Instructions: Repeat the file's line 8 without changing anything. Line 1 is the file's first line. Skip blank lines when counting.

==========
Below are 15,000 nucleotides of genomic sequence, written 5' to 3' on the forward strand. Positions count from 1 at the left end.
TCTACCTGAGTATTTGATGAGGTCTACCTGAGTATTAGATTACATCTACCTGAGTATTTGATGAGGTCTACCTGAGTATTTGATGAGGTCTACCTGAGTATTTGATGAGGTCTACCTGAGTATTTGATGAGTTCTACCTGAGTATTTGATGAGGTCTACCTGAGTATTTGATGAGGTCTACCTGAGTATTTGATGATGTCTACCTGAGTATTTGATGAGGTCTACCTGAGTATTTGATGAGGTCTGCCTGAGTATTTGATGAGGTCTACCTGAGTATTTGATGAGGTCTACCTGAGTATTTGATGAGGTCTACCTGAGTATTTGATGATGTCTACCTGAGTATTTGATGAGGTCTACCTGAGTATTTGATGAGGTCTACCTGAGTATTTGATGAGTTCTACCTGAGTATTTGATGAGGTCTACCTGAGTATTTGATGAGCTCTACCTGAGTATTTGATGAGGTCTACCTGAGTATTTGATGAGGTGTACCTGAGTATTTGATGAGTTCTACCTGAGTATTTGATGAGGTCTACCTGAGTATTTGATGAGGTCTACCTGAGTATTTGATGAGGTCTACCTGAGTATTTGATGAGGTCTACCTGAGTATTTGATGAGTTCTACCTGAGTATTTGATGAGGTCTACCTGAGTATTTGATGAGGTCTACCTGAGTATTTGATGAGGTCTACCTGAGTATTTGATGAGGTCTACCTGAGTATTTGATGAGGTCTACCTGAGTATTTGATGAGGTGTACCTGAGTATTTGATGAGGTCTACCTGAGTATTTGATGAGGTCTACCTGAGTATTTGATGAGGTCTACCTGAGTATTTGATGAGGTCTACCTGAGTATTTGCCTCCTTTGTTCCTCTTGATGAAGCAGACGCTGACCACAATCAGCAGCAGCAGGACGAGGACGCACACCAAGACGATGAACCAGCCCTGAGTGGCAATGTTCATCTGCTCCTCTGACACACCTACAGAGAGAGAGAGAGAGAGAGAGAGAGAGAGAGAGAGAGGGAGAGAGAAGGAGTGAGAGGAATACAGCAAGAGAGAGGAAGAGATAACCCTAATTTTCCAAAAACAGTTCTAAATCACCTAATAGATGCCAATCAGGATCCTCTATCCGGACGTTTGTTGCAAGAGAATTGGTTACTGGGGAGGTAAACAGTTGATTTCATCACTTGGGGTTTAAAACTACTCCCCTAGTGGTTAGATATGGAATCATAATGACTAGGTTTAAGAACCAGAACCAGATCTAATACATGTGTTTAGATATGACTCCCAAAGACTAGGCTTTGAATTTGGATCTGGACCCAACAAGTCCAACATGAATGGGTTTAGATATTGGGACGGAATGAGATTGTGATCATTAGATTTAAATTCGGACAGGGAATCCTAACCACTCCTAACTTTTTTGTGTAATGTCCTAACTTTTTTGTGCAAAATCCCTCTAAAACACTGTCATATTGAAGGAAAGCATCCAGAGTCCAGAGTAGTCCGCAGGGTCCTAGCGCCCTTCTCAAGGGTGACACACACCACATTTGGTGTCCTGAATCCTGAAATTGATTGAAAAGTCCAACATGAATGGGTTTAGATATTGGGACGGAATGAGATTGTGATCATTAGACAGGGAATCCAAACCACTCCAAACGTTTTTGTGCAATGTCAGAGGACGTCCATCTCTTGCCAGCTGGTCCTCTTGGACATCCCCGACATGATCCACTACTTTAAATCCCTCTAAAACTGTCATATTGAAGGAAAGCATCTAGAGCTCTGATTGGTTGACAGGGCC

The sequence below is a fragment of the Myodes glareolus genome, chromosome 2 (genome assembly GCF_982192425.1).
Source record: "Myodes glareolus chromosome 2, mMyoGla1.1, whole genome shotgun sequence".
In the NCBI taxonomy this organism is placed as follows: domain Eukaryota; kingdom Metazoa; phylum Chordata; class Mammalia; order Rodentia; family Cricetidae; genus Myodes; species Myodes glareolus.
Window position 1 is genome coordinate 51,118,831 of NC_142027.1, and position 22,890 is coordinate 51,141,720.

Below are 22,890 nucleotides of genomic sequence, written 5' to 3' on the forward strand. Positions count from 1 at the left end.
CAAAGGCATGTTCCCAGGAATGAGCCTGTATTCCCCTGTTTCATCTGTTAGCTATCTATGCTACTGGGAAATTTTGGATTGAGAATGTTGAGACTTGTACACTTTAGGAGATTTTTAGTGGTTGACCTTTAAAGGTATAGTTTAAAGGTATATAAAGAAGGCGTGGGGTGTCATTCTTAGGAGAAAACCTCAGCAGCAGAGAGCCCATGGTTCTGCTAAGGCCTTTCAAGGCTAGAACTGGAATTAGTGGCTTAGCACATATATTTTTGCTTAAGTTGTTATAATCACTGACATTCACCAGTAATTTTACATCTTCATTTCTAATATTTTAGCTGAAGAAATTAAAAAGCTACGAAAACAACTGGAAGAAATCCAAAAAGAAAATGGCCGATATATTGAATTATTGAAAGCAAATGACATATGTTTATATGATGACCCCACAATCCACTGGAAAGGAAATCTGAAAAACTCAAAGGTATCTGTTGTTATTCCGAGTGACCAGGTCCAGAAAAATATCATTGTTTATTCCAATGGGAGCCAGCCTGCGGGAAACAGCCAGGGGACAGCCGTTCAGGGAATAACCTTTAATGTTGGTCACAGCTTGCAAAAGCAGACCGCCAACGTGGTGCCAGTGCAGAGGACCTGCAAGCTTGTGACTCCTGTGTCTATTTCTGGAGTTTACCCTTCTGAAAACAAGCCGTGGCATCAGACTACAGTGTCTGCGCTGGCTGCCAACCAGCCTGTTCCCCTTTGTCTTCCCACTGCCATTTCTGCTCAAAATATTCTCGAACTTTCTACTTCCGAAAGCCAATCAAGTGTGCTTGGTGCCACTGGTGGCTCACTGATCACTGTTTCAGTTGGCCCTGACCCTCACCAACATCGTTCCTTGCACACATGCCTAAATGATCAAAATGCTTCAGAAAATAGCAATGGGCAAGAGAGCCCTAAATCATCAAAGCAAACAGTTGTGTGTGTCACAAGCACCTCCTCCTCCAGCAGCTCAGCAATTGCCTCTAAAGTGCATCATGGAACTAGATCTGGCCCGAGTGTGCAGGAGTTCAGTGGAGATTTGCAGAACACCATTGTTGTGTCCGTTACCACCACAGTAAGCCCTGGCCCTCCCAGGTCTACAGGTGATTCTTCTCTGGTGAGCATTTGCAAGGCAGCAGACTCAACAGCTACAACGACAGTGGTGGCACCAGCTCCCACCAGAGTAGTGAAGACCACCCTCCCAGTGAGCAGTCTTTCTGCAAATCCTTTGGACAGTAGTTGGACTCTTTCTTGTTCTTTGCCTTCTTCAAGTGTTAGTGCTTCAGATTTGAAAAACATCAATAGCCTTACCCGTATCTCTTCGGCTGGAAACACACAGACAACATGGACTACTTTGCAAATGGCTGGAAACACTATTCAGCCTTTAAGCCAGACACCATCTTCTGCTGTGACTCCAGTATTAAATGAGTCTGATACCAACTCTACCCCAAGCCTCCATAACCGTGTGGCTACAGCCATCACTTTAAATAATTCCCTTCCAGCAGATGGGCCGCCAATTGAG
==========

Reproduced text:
CAAAGGCATGTTCCCAGGAATGAGCCTGTATTCCCCTGTTTCATCTGTTAGCTATCTATGCTACTGGGAAATTTTGGATTGAGAATGTTGAGACTTGTACACTTTAGGAGATTTTTAGTGGTTGACCTTTAAAGGTATAGTTTAAAGGTATATAAAGAAGGCGTGGGGTGTCATTCTTAGGAGAAAACCTCAGCAGCAGAGAGCCCATGGTTCTGCTAAGGCCTTTCAAGGCTAGAACTGGAATTAGTGGCTTAGCACATATATTTTTGCTTAAGTTGTTATAATCACTGACATTCACCAGTAATTTTACATCTTCATTTCTAATATTTTAGCTGAAGAAATTAAAAAGCTACGAAAACAACTGGAAGAAATCCAAAAAGAAAATGGCCGATATATTGAATTATTGAAAGCAAATGACATATGTTTATATGATGACCCCACAATCCACTGGAAAGGAAATCTGAAAAACTCAAAGGTATCTGTTGTTATTCCGAGTGACCAGGTCCAGAAAAATATCATTGTTTATTCCAATGGGAGCCAGCCTGCGGGAAACAGCCAGGGGACAGCCGTTCAGGGAATAACCTTTAATGTTGGTCACAGCTTGCAAAAGCAGACCGCCAACGTGGTGCCAGTGCAGAGGACCTGCAAGCTTGTGACTCCTGTGTCTATTTCTGGAGTTTACCCTTCTGAAAACAAGCCGTGGCATCAGACTACAGTGTCTGCGCTGGCTGCCAACCAGCCTGTTCCCCTTTGTCTTCCCACTGCCATTTCTGCTCAAAATATTCTCGAACTTTCTACTTCCGAAAGCCAATCAAGTGTGCTTGGTGCCACTGGTGGCTCACTGATCACTGTTTCAGTTGGCCCTGACCCTCACCAACATCGTTCCTTGCACACATGCCTAAATGATCAAAATGCTTCAGAAAATAGCAATGGGCAAGAGAGCCCTAAATCATCAAAGCAAACAGTTGTGTGTGTCACAAGCACCTCCTCCTCCAGCAGCTCAGCAATTGCCTCTAAAGTGCATCATGGAACTAGATCTGGCCCGAGTGTGCAGGAGTTCAGTGGAGATTTGCAGAACACCATTGTTGTGTCCGTTACCACCACAGTAAGCCCTGGCCCTCCCAGGTCTACAGGTGATTCTTCTCTGGTGAGCATTTGCAAGGCAGCAGACTCAACAGCTACAACGACAGTGGTGGCACCAGCTCCCACCAGAGTAGTGAAGACCACCCTCCCAGTGAGCAGTCTTTCTGCAAATCCTTTGGACAGTAGTTGGACTCTTTCTTGTTCTTTGCCTTCTTCAAGTGTTAGTGCTTCAGATTTGAAAAACATCAATAGCCTTACCCGTATCTCTTCGGCTGGAAACACACAGACAACATGGACTACTTTGCAAATGGCTGGAAACACTATTCAGCCTTTAAGCCAGACACCATCTTCTGCTGTGACTCCAGTATTAAATGAGTCTGATACCAACTCTACCCCAAGCCTCCATAACCGTGTGGCTACAGCCATCACTTTAAATAATTCCCTTCCAGCAGATGGGCCGCCAATTGAG